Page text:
The subdivision is the dominant building typology of contemporary urbanism. The prototype subdivision was Levittown, Long Island New York State. Built for soldiers returning from the war, it served the role of emergency housing in a crowded post-war. In that sense, the mass-produced uniform housing estate had a useful purpose.
Today the Levittown has evolved into the Planned Unit Development, a system of private community ownership where a Homeowners’ Association controls a covenant on individual houses. It is, in essence, a condominium of freestanding houses. As a single-design, strictly planned, high-capital project, the subdivision contradicts the basic purpose of cities, to allow complexity with randomly-connected differentiated fragments. Houses in a subdivision are identical and, should they have a reason to form relationships with each other, are part of a public space network that is intentionally disconnective.
The outcome of this is that subdivisions will form relationships only outside of themselves, over large-scale networks. That makes them not fractal to begin with, and because the master plan must be conformed to, prevents them from becoming fractal while growing into a true city. And so it is obvious that the basic atomic element of the modern city is not the single-family house, as it was for most of history, but the subdivision of single-family houses.
For most of history, the growth of cities was a painstakingly slow process of accretion of small buildings. The idea of a subdivision would have been ridiculous, for there would never be enough newcomers to a city to justify producing such large developments. It wasn’t until an artificially-induced housing crisis, the return of WWII draftees from the war, that subdivision-building became economically possible. My belief is that dominance of subdivisions in all form of urban growth today, especially in rural regions, involves a permanent state of housing crisis. Because cities have abdicated their fundamental economic roles, the production of streets and public space networks, random growth can only happen at the scale of the subdivision. And so this why, when we zoom out of the satellite picture of Phoenix, we observe random growth, but when we zoom in at the level of a single square, we see subdivision after subdivision over a monotonous grid of “arterial” highways.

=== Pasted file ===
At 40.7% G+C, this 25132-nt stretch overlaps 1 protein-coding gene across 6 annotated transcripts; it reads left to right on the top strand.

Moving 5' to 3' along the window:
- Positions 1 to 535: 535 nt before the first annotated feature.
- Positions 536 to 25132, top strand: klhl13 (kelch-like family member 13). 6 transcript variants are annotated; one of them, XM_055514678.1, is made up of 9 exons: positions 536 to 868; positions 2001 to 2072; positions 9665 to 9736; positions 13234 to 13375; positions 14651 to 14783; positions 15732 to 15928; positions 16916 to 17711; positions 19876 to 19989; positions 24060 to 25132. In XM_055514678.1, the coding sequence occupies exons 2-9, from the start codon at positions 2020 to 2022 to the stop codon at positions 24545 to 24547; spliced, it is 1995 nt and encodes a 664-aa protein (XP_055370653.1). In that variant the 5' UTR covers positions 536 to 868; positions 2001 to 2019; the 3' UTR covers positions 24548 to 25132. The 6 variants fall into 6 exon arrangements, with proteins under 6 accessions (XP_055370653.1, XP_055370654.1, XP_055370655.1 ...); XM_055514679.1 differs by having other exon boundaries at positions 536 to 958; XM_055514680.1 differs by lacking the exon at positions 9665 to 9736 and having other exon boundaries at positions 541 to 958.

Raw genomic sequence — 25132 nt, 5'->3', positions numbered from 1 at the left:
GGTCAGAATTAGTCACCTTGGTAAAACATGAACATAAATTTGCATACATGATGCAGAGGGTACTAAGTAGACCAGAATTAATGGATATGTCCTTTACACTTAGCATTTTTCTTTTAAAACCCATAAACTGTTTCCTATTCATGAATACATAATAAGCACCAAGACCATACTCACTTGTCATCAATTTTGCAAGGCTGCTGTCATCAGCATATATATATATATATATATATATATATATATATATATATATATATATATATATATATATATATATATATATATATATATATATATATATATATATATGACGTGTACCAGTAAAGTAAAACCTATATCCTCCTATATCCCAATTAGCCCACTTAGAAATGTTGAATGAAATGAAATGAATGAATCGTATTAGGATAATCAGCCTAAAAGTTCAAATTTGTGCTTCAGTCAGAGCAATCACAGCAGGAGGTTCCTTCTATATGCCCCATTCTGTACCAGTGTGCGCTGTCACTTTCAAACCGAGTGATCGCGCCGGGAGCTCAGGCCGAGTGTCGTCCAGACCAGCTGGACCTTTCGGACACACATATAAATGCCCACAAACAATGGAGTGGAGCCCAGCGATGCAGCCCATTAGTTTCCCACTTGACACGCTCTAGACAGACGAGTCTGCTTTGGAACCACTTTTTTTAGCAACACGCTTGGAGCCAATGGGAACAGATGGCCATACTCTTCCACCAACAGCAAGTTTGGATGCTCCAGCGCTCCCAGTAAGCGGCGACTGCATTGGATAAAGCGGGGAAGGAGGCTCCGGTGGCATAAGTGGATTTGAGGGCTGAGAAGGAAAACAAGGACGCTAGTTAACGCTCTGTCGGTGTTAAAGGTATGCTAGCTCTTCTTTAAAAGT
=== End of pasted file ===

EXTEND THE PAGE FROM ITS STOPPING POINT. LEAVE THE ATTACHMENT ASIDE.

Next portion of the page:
The planning system used by the cities of Phoenix is essentially that which was used by 1811 Plan of New York. The city provides a uniform matrix of blocks that the “market” (subdivision builders) fill in with random stuff. Only now the blocks are gigantic (1 mile by 1 mile across, the size of the whole City of London), and some have at most 3 different kinds of buildings in them. Since buildings and site plans must be approved by the planning agencies, despite the fact that they no longer actually produce any of the public space, the small builder is at an enormous competitive disadvantage.
The City Planners have created a permanent housing crisis by imposing regulatory processes such that very small building projects are impossible to conduct, which is what has made the large building projects, subdivisions, financially viable even in areas where there is no city.
The greatest irony about subdivisions is that they do not represent unlimited economic growth, they can only appear when small growth has been suppressed and the urban network cannot maintain its balance by small transformations.